News Video | Policy | GPs | Hospitals | Medical | Mental Health | Welfare | Search


UC research finding ways to reduce NZ critical illness costs

UC research finding ways to reduce New Zealand’s critical illness costs

March 25, 2014

Healthcare costs are growing faster than society’s ability to afford them but University of Canterbury (UC) research is finding ways to reduce this economic burden through model-based therapies for critical illness.

In the UC Centre for Biomedical Engineering, researchers are finding ways to reduce growing health costs by engineering therapies for critical illness.

UC’s latest Rhodes Scholar and engineering postgraduate student Hamish Tomlinson has been looking at new systems to solve problems. He says engineering offers a wide range of ways to help healthcare and make it more effective.

"You only need to look around any doctor’s office or surgery to see all the technology that doctors use to realise that, if we can improve the technology or make it more useful, we can significantly impact the cost and quality of care.

"For my honours project, supervised by Distinguished Professor Geoff Chase, I was part of a team designing a computer model-based system to provide insulin to patients in less acute wards of the hospital. Often the patients need insulin but the nursing needed to tightly control and monitor the patient.

"As a result, the high blood glucose levels that occur can hinder a patient’s recovery or even lead to a worsening of condition. This outcome isn’t frequent but adds time and cost to that patient’s care.

"We are looking for ways to advance care that improves outcomes and decreases costs in some fashion, through an engineered means of attacking this problem.

"After graduation next month, I am going to Oxford University for my Doctor of Philosophy and will be part of their physiological understanding through modelling, monitoring and analysis group, which is a research team dedicated to this sort of engineering and problem solving.

"I think my degree at UC and the project I was part of in mechanical engineering gave a significant boost to my ability to pursue this type of research and study at the highest level.

"The project exposed me to many important aspects of biomedical engineering, including foundations in physiology and engineering science, opportunities for original research, and clinical experience guided by Dr Geoffrey Shaw in the Christchurch Hospital intensive care unit," Tomlinson says.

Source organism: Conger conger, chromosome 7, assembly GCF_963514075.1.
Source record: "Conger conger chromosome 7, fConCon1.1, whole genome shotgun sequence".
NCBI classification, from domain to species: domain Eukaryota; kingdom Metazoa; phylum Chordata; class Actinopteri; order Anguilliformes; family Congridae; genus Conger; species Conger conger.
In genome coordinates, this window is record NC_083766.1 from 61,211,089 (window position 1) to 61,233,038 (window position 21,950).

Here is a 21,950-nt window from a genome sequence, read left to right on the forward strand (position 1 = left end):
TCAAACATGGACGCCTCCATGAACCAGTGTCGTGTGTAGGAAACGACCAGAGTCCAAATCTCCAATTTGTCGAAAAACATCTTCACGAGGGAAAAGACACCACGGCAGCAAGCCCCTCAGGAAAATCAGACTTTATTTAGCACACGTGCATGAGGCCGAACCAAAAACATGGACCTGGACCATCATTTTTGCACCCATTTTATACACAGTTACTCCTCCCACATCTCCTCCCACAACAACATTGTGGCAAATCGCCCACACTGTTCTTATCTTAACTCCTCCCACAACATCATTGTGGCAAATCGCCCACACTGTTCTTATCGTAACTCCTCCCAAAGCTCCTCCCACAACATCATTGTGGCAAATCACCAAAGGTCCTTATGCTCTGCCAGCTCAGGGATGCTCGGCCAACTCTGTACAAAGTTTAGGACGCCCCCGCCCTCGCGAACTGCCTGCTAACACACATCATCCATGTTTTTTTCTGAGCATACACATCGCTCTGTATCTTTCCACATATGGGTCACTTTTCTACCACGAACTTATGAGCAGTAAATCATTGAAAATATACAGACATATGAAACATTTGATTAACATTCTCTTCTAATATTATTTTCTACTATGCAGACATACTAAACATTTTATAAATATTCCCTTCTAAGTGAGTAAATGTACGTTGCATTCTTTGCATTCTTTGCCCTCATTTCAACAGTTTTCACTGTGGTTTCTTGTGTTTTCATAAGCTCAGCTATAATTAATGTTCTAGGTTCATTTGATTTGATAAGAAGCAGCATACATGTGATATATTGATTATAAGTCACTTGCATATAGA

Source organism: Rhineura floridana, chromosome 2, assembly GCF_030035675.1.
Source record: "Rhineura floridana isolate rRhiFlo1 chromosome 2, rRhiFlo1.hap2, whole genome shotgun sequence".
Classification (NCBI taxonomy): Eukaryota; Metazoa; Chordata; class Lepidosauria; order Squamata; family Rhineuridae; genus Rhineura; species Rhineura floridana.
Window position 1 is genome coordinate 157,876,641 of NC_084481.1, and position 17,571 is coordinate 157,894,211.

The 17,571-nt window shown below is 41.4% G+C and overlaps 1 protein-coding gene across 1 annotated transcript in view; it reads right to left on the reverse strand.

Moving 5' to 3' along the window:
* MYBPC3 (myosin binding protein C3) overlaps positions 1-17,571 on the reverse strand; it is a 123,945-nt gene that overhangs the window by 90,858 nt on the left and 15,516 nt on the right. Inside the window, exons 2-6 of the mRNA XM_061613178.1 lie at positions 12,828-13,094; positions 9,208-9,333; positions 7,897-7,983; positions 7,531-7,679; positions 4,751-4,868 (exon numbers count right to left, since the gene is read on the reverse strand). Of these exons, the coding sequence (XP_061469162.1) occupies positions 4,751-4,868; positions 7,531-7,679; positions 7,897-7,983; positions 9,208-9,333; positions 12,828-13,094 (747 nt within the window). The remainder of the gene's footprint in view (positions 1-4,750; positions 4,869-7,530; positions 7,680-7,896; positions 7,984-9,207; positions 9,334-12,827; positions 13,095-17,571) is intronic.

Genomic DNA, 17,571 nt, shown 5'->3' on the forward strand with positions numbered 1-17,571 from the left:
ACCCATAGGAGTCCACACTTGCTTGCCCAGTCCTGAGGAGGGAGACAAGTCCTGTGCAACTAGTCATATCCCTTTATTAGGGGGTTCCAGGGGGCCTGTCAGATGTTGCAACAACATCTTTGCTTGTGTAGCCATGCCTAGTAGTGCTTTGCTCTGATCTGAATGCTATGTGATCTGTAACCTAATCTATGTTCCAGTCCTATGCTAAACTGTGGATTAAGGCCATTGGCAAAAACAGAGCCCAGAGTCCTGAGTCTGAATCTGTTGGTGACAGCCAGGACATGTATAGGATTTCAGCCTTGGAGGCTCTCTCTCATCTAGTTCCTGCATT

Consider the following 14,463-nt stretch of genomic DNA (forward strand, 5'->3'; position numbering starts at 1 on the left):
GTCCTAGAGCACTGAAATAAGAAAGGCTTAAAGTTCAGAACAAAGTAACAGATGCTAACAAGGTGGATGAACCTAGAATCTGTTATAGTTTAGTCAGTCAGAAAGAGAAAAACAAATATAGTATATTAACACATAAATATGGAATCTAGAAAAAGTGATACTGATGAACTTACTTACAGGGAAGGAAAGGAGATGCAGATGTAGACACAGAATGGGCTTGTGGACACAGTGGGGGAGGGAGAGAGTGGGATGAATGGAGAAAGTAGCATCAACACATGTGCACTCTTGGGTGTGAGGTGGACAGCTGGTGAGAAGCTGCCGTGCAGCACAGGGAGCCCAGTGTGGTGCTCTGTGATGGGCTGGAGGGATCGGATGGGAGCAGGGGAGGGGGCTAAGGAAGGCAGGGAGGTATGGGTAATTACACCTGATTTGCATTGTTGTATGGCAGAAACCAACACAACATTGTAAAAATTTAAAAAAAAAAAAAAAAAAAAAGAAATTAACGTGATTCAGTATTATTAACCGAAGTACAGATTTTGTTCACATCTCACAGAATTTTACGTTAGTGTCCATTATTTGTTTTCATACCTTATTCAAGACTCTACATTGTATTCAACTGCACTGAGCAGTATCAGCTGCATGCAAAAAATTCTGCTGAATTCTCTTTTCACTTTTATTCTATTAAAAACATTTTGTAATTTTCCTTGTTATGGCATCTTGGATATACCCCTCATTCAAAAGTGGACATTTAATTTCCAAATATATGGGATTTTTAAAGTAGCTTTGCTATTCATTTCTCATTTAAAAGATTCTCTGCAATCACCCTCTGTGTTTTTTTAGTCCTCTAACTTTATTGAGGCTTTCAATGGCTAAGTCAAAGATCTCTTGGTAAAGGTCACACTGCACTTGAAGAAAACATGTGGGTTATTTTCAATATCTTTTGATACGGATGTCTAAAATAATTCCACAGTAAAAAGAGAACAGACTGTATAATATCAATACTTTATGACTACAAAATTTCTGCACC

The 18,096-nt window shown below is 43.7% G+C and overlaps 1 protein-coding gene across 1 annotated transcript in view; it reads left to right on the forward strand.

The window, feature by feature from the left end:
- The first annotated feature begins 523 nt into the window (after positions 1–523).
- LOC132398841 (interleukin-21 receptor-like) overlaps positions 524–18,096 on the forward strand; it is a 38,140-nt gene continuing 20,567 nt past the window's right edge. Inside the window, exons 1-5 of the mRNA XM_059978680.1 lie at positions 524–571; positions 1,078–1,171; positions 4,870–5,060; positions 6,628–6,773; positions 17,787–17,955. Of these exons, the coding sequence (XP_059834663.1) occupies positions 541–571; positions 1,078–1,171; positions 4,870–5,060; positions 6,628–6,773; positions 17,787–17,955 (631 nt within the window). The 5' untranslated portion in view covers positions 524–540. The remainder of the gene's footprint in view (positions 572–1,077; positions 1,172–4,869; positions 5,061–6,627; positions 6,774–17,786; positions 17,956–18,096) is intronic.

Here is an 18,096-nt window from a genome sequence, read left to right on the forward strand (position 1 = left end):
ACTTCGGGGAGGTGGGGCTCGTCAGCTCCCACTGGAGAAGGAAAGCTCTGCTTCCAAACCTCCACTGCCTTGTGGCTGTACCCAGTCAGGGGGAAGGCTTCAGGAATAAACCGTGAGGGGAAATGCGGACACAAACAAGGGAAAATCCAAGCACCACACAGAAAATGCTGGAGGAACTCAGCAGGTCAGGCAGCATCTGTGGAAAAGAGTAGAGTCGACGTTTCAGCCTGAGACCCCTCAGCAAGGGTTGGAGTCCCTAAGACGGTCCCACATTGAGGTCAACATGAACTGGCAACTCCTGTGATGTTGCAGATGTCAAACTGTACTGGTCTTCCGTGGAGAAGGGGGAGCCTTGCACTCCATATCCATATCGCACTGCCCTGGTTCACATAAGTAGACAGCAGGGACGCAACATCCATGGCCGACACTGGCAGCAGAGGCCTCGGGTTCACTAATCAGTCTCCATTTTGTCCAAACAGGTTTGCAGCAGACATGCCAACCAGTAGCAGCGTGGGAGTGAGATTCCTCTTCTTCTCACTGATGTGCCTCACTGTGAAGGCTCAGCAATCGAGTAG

Tomlinson, from Invercargill, is the fourth UC student in four years to win the coveted Rhodes Scholarship to Oxford.


© Scoop Media

Culture Headlines | Health Headlines | Education Headlines


New Zealand Geographic: Photographer Of The Year Announced

Shaun Jeffers, has won the Landscape category at the New Zealand Geographic, Photographer of the Year awards for his stunning shot of the glowworms at the Waitomo Glowworm Caves! More>>


Howard Davis: Review - 'I, Daniel Blake' - Ken Loach's Bleak Masterpiece

'I, Daniel Blake' is a bleak masterpiece, a chilling and moving story of two people striking up an unlikely friendship under extremely adverse circumstances. It is both a polemical indictment of a faceless benefits bureaucracy that strips claimants of their humanity by reducing them to mere numbers, and a celebration of the decency and compassion of ordinary people who look out for one another when the state has abandoned them. More>>

Howard Davis: Review - A Girl Named Mo

Moana Ete brought her three-piece band A Girl Named Mo to Wellington's intimate and iconic Bats Theatre last week for a five-night residency. Each show was recorded and filmed live for the release of her debut album 'Platonic/Romantic' on Loop records later this year. More>>

For The Birds: Who Will Be Crowned Bird Of The Year?

The competition involves well-known and enthusiastic New Zealanders acting as ‘campaign managers’ for their favourite birds with many going to great lengths to get New Zealanders to vote for their chosen bird... More>>


  • Greening the Red Zone - Bird of the year heats up: kōtare concedes, backs kea
  • Image Out-Link - Giselle Clarkson on Twitter
  • Gordon Campbell: On Bob Dylan's Nobel (And The Surplus)

    So Bob Dylan has just won the Nobel Prize for… Literature? Wow. I’d be just as happy if he’d won for his work on particle physics (“One Grain of Sand”, “Simple Twist of Fate”) or got the Economics prize for his work on the theory of contracting (“Don’t Think Twice Its Alright”) ... More>>


    Scoop Review Of Books: Whose Goat Was That?

    Mysterious Mysteries of Aro Valley is a sharp, satirical and sometimes downright scary romp through and around that valley in ways that made me question the realities of the places I thought I knew so well. More>>


    Get More From Scoop



    Search Scoop  
    Powered by Vodafone
    NZ independent news